How does emotional intelligence help in conflict resolution?
Developing a high emotional IQ will help you to dispel conflict situations and improve communication to help resolve them. Once you recognize how and why other people are acting or responding in a particular way, you might even be able to help them learn to process their emotions and grow their emotional intelligence.

3. Empathy — Understanding Someone Other Than Yourself

The third skill for handling tough conversations builds on where emotional intelligence leaves off. Empathy — or the ability to understand and reflect on someone else's feelings — can have a domino effect on your communication and conflict situations. Imagine a situation where you are confronting an employee for not following a procedure outlined in your employee handbook. To approach the situation with empathy means listening first to your employee for information that may have affected his behavior. To this end, you can ask empathy-building questions like:

  • How are my actions contributing to the situation?
  • What am I missing in this interaction that will help me understand my employee’s perspective?
  • What organizational factors might be contributing?
  • What am I learning about myself?
  • What am I learning about the other person?
  • What am I accountable for?
  • What do I need to hold my employee accountable for?

After listening, you can objectively determine and enforce the repercussions warranted by the action of your employee. Through objectivity, emotionally-charged conversations lose their charge because the decisions are not fueled or swayed by unreasonable feelings.

How does empathy help in conflict resolution?
Empathy is not a license to disregard boundaries. Quite the opposite. Empathy allows you to enforce boundaries while still helping your employees be heard and feel seen so that they can take responsibility and deal with the consequences of their actions. Empathy builds trust, fosters engagement, and becomes a breeding ground for growth opportunities for all parties involved.

4. Mediation Skills — Putting it all together and remaining objective

Mediation skills require all of the skills we’ve mentioned, but takes the process further. Mediation skills include the ability to ask appropriate and necessary questions, as well as clarifying follow-up questions. One easy way to improve your ability to ask good questions is to intentionally develop a natural curiosity about the people around you. As your curiosity expands, you will refine your instinct for posing pertinent questions and delving further with follow-up inquiries.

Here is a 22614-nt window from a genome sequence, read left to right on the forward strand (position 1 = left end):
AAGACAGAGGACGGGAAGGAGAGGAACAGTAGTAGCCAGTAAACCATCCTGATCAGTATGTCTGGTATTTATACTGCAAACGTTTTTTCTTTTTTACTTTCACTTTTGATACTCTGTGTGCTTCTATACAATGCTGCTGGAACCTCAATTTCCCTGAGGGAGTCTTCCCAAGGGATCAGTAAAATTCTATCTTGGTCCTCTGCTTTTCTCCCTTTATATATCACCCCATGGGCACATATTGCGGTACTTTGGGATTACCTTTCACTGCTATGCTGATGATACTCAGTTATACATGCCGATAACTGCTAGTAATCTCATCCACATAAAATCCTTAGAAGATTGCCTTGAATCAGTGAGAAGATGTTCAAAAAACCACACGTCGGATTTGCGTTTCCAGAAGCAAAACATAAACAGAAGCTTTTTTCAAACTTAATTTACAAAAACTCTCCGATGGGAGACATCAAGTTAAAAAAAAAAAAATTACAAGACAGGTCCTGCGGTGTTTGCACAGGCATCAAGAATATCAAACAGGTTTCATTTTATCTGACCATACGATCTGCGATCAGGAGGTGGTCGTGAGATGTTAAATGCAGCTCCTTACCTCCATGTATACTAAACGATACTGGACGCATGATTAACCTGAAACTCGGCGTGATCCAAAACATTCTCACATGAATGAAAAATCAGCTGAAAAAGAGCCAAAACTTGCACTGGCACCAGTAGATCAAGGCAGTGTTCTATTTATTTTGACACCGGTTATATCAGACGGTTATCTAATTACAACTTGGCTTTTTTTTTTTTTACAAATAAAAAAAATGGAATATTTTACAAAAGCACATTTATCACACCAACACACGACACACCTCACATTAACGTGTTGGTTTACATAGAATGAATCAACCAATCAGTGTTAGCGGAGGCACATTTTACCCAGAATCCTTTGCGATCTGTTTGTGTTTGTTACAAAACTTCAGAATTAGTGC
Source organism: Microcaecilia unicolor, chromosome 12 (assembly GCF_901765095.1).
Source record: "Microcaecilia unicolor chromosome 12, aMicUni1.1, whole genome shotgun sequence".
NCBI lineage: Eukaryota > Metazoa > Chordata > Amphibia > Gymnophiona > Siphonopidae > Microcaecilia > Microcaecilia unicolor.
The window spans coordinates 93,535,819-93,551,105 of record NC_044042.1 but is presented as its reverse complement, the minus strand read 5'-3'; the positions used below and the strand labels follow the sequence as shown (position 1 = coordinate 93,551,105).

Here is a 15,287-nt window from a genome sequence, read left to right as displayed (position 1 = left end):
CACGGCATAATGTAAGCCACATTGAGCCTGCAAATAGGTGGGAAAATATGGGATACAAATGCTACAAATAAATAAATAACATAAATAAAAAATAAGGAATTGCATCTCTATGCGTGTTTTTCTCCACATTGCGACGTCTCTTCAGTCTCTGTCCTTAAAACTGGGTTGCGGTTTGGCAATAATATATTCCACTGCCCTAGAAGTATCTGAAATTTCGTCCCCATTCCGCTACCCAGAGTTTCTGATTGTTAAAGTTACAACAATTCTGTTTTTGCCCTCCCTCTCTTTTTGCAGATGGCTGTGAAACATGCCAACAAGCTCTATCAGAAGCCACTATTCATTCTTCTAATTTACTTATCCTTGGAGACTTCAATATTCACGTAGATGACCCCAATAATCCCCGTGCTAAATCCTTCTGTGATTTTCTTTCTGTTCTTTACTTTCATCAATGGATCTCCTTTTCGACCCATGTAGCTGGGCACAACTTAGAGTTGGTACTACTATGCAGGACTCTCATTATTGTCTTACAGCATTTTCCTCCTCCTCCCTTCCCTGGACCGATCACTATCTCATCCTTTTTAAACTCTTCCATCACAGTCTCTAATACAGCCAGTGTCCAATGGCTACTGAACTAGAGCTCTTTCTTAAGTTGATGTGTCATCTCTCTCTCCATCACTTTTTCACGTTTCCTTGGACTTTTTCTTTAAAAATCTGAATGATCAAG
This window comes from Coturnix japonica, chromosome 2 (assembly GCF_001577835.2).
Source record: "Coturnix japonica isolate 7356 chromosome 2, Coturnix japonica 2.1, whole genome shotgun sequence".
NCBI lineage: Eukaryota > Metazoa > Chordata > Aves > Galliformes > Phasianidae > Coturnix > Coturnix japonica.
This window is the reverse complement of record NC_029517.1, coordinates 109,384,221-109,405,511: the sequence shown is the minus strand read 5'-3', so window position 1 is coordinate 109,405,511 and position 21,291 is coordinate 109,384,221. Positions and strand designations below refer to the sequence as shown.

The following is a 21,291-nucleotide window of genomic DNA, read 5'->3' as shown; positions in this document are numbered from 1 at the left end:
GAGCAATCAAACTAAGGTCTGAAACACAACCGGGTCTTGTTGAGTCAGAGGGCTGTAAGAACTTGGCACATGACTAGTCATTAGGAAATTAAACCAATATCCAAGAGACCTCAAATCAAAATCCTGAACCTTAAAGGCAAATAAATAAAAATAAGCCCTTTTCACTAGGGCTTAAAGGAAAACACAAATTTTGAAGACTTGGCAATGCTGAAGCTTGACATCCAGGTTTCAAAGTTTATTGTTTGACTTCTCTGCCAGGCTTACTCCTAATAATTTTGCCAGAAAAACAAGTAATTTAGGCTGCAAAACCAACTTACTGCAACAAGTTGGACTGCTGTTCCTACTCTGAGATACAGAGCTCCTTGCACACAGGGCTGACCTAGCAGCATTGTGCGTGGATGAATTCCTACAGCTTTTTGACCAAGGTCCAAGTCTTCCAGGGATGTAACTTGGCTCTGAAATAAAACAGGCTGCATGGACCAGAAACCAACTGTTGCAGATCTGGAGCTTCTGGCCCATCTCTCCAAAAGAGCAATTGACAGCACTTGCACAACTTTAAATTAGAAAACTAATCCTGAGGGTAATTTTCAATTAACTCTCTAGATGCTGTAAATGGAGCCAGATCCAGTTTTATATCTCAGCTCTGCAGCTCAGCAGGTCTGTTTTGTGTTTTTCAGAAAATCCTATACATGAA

Mediation also requires the ability to summarize what you hear other people tell you. As you are listening to one person’s side of a conflict, being able to repeat back to them what they said will help to ensure that you correctly understood what they said. Remaining objective and practicing a healthy dose of humility can also help your mediation skills to grow.

You don’t have to do it alone — How Syndeo partners with our clients to handle conflict
One of Syndeo’s HR Business Partners (HRBPs) received a call from a client’s manager who was having trouble communicating effectively with one staff member. After accessing our pre-employment behavioral assessments gathered by Syndeo, our HRBP provided the manager with some helpful information about how manager and the employee could both do a better job of communicating using each other’s personal styles (EMOTIONAL INTELLIGENCE and EMPATHY). In a collaborative session between both parties (MEDIATION), they were encouraged to listen and express some ways they can work together better (ACTIVE LISTENING). Our Syndeo team was right there, helping to navigate the conversation in action. We are pleased to report the manager, and the employee have been getting along famously since then!

In the complex landscape of workplace interactions, mastering these skills equips you to confidently navigate tough conversations. Conflict becomes an opportunity for growth, and the path to resolution becomes more apparent. As you continue to hone these skills, remember that you don't have to do it alone – Syndeo is here to partner with you in handling conflict and fostering a more harmonious and productive workplace.

What skill has helped you successfully handle conflict resolution? Don’t forget to like, share, and subscribe to our newsletter for more thought-provoking HR content from Syndeo. If you want to learn more about how outsourced HR services can get you back to business, contact Syndeo today!